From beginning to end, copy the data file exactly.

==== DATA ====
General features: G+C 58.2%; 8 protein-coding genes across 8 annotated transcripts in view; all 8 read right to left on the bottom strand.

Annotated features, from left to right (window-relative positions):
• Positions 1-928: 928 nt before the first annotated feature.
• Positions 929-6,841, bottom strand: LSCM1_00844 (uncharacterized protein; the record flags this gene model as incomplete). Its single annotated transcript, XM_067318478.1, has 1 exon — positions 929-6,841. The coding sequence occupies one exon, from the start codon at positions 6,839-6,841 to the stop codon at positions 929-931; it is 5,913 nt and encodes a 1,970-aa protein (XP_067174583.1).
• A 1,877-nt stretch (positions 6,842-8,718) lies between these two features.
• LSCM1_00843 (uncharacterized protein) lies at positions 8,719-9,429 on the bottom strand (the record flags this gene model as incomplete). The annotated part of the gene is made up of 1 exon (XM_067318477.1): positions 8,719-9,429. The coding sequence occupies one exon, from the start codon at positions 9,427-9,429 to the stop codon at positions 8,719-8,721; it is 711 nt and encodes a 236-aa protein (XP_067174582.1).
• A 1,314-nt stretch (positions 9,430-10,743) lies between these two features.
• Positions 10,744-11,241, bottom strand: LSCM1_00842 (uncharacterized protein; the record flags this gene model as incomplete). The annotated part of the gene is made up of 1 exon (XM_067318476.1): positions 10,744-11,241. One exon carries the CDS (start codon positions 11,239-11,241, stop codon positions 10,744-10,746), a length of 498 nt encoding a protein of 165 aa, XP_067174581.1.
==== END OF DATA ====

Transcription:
General features: G+C 58.2%; 8 protein-coding genes across 8 annotated transcripts in view; all 8 read right to left on the bottom strand.

Annotated features, from left to right (window-relative positions):
• Positions 1-928: 928 nt before the first annotated feature.
• Positions 929-6,841, bottom strand: LSCM1_00844 (uncharacterized protein; the record flags this gene model as incomplete). Its single annotated transcript, XM_067318478.1, has 1 exon — positions 929-6,841. The coding sequence occupies one exon, from the start codon at positions 6,839-6,841 to the stop codon at positions 929-931; it is 5,913 nt and encodes a 1,970-aa protein (XP_067174583.1).
• A 1,877-nt stretch (positions 6,842-8,718) lies between these two features.
• LSCM1_00843 (uncharacterized protein) lies at positions 8,719-9,429 on the bottom strand (the record flags this gene model as incomplete). The annotated part of the gene is made up of 1 exon (XM_067318477.1): positions 8,719-9,429. The coding sequence occupies one exon, from the start codon at positions 9,427-9,429 to the stop codon at positions 8,719-8,721; it is 711 nt and encodes a 236-aa protein (XP_067174582.1).
• A 1,314-nt stretch (positions 9,430-10,743) lies between these two features.
• Positions 10,744-11,241, bottom strand: LSCM1_00842 (uncharacterized protein; the record flags this gene model as incomplete). The annotated part of the gene is made up of 1 exon (XM_067318476.1): positions 10,744-11,241. One exon carries the CDS (start codon positions 11,239-11,241, stop codon positions 10,744-10,746), a length of 498 nt encoding a protein of 165 aa, XP_067174581.1.